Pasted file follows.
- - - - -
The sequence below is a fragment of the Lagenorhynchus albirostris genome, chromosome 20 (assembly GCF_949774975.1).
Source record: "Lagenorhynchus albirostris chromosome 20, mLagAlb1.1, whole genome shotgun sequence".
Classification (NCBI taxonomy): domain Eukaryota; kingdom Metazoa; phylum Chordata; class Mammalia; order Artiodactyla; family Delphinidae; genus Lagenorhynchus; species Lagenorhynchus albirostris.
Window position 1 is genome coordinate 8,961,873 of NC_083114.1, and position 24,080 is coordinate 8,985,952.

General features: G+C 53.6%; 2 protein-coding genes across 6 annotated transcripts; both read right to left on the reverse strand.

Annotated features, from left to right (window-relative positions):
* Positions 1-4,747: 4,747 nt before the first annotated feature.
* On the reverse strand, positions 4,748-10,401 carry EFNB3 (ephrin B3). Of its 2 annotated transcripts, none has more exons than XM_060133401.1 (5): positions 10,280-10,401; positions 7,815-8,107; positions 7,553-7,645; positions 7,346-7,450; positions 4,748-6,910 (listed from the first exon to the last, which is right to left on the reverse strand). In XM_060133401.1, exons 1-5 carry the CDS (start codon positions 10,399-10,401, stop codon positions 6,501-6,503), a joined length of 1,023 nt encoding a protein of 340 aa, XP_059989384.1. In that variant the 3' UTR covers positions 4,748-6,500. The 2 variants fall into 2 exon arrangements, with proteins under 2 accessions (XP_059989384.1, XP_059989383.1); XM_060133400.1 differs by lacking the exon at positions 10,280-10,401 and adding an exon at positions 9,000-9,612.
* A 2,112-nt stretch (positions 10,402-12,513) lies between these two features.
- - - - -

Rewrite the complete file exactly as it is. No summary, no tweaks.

The sequence below is a fragment of the Lagenorhynchus albirostris genome, chromosome 20 (assembly GCF_949774975.1).
Source record: "Lagenorhynchus albirostris chromosome 20, mLagAlb1.1, whole genome shotgun sequence".
Classification (NCBI taxonomy): domain Eukaryota; kingdom Metazoa; phylum Chordata; class Mammalia; order Artiodactyla; family Delphinidae; genus Lagenorhynchus; species Lagenorhynchus albirostris.
Window position 1 is genome coordinate 8,961,873 of NC_083114.1, and position 24,080 is coordinate 8,985,952.

General features: G+C 53.6%; 2 protein-coding genes across 6 annotated transcripts; both read right to left on the reverse strand.

Annotated features, from left to right (window-relative positions):
* Positions 1-4,747: 4,747 nt before the first annotated feature.
* On the reverse strand, positions 4,748-10,401 carry EFNB3 (ephrin B3). Of its 2 annotated transcripts, none has more exons than XM_060133401.1 (5): positions 10,280-10,401; positions 7,815-8,107; positions 7,553-7,645; positions 7,346-7,450; positions 4,748-6,910 (listed from the first exon to the last, which is right to left on the reverse strand). In XM_060133401.1, exons 1-5 carry the CDS (start codon positions 10,399-10,401, stop codon positions 6,501-6,503), a joined length of 1,023 nt encoding a protein of 340 aa, XP_059989384.1. In that variant the 3' UTR covers positions 4,748-6,500. The 2 variants fall into 2 exon arrangements, with proteins under 2 accessions (XP_059989384.1, XP_059989383.1); XM_060133400.1 differs by lacking the exon at positions 10,280-10,401 and adding an exon at positions 9,000-9,612.
* A 2,112-nt stretch (positions 10,402-12,513) lies between these two features.